Salim Vohra
Dump the Dump!

publication: briefing report

Dump the Dump! understanding public concerns at the siting of waste disposal facilities in their neighbourhoods

Living Knowledge Consulting, 2004

This report is based on a three-year doctoral research project undertaken at the London School of Hygiene & Tropical Medicine that was funded by the Economic & Social Research Council and the Natural Environment Research Council on ‘Understanding Public and Other Stakeholders Perceptions of Environmental and Health Risks and Integrating them into the EIA and Planning Process’.

Community concerns and protests at the siting of technological facilities in their neighbourhoods have increasingly been recognised as important social phenomena. However, environmental impact assessments (EIAs) undertaken during the planning process have tended to show that the environmental and health risks of these facilities are low. This disjunction in expert and lay discourse has been pejoratively described as NIMBYism (Not In My Backyardism).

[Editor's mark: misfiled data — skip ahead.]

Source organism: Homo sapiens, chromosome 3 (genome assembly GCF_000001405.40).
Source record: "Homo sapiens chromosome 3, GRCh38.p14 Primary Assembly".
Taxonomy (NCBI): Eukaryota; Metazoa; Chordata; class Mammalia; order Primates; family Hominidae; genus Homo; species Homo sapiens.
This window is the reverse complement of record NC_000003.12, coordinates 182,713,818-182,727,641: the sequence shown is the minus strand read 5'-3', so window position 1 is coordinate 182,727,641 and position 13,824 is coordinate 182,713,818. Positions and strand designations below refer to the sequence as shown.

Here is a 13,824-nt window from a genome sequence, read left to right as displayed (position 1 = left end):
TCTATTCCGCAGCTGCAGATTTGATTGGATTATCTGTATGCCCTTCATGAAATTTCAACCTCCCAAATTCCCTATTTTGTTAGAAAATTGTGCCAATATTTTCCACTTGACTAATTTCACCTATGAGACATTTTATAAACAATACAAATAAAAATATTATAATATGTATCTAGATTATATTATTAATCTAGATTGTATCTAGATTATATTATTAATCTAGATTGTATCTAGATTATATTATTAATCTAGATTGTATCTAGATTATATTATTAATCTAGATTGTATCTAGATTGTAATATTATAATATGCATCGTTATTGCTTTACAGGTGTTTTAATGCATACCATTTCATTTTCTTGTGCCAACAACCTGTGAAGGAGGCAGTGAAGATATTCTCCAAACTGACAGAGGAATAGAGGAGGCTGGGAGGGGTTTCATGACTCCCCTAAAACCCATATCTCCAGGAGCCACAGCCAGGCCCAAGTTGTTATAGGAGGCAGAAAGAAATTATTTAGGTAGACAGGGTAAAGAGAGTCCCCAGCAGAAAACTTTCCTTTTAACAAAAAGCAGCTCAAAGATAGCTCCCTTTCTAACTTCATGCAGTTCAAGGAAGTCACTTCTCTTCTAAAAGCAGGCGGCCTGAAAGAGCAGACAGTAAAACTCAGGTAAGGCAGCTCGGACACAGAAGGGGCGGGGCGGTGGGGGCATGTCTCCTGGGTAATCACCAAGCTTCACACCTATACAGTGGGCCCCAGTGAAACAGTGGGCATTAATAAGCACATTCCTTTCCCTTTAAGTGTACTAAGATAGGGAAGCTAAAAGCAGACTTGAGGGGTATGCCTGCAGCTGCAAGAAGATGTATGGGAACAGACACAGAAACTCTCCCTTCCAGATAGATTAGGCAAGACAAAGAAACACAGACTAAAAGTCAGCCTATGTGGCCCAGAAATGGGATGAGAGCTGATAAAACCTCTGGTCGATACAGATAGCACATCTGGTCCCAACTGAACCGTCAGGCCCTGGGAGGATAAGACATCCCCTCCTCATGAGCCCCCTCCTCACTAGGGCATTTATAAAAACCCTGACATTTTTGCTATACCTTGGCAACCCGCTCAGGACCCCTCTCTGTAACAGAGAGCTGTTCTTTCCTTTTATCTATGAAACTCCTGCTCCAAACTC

More importantly, it has led to a risk perception gap developing between key stakeholders, especially residents and risk professionals, that in turn is having four wider societal consequences: a trust-credibility gap, a knowledge-communication gap, a values-ethics gap and a democratic- accountability gap.